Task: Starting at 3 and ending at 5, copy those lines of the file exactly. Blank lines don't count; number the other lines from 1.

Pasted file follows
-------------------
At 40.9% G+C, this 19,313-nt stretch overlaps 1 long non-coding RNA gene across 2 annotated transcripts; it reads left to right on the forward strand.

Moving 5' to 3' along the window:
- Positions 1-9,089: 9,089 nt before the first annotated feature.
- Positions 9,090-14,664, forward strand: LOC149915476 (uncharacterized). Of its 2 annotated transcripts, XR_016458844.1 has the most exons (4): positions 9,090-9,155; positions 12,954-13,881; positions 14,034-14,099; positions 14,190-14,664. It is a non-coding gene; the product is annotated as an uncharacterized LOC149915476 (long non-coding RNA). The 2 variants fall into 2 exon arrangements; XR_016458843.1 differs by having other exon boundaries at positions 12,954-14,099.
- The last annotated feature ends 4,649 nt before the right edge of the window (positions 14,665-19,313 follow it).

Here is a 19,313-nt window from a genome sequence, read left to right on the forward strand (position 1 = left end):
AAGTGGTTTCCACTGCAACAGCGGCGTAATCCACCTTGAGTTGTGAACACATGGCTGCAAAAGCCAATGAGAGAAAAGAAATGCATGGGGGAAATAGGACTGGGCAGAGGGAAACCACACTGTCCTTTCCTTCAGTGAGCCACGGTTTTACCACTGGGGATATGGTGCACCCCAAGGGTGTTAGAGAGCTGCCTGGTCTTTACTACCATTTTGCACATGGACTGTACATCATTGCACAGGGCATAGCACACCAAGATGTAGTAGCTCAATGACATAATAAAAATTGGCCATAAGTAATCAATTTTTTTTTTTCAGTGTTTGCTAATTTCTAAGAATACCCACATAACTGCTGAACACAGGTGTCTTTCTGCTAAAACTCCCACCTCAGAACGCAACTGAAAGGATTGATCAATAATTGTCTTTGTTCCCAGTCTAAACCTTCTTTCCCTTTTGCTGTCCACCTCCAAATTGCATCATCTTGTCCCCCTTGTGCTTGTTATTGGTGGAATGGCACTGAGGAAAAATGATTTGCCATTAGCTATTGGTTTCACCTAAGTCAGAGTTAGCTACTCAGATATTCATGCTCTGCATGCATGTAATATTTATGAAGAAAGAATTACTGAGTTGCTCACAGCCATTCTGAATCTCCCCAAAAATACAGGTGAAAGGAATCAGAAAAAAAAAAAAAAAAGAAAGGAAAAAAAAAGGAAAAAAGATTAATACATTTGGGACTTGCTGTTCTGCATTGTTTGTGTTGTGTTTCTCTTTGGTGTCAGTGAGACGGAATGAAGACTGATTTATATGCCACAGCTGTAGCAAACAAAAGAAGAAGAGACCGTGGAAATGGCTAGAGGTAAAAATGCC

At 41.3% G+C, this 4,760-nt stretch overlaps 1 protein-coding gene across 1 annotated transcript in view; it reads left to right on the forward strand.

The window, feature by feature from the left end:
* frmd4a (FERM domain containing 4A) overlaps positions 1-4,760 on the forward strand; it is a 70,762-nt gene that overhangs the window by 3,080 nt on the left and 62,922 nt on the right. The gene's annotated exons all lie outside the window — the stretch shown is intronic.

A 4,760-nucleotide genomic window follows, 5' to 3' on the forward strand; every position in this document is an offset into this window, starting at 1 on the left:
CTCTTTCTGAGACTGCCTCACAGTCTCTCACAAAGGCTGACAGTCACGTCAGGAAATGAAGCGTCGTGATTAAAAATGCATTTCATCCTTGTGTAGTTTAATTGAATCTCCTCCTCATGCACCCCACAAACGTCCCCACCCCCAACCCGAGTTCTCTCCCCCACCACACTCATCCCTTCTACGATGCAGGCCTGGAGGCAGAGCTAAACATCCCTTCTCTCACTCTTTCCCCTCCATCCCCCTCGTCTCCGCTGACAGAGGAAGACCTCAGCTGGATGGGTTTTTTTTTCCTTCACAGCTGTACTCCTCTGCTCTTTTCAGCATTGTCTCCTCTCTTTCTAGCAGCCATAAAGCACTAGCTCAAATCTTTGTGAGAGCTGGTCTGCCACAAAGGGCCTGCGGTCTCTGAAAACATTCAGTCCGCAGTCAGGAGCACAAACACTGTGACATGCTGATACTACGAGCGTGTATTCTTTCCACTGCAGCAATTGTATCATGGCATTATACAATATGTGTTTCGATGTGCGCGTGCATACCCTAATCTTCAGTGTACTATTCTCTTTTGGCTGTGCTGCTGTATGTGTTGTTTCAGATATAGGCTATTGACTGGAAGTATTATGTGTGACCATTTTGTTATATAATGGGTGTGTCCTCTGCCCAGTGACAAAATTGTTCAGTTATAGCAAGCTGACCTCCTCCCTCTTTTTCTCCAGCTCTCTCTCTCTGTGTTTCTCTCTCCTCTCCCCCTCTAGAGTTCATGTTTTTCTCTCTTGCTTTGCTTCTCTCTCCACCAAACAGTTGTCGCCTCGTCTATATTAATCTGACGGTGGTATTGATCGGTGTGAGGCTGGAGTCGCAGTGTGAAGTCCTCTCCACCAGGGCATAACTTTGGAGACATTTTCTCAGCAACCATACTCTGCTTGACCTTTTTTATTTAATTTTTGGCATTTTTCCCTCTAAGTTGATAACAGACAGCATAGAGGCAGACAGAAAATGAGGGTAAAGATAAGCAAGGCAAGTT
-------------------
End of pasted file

- Positions 1-9,089: 9,089 nt before the first annotated feature.
- Positions 9,090-14,664, forward strand: LOC149915476 (uncharacterized). Of its 2 annotated transcripts, XR_016458844.1 has the most exons (4): positions 9,090-9,155; positions 12,954-13,881; positions 14,034-14,099; positions 14,190-14,664. It is a non-coding gene; the product is annotated as an uncharacterized LOC149915476 (long non-coding RNA). The 2 variants fall into 2 exon arrangements; XR_016458843.1 differs by having other exon boundaries at positions 12,954-14,099.
- The last annotated feature ends 4,649 nt before the right edge of the window (positions 14,665-19,313 follow it).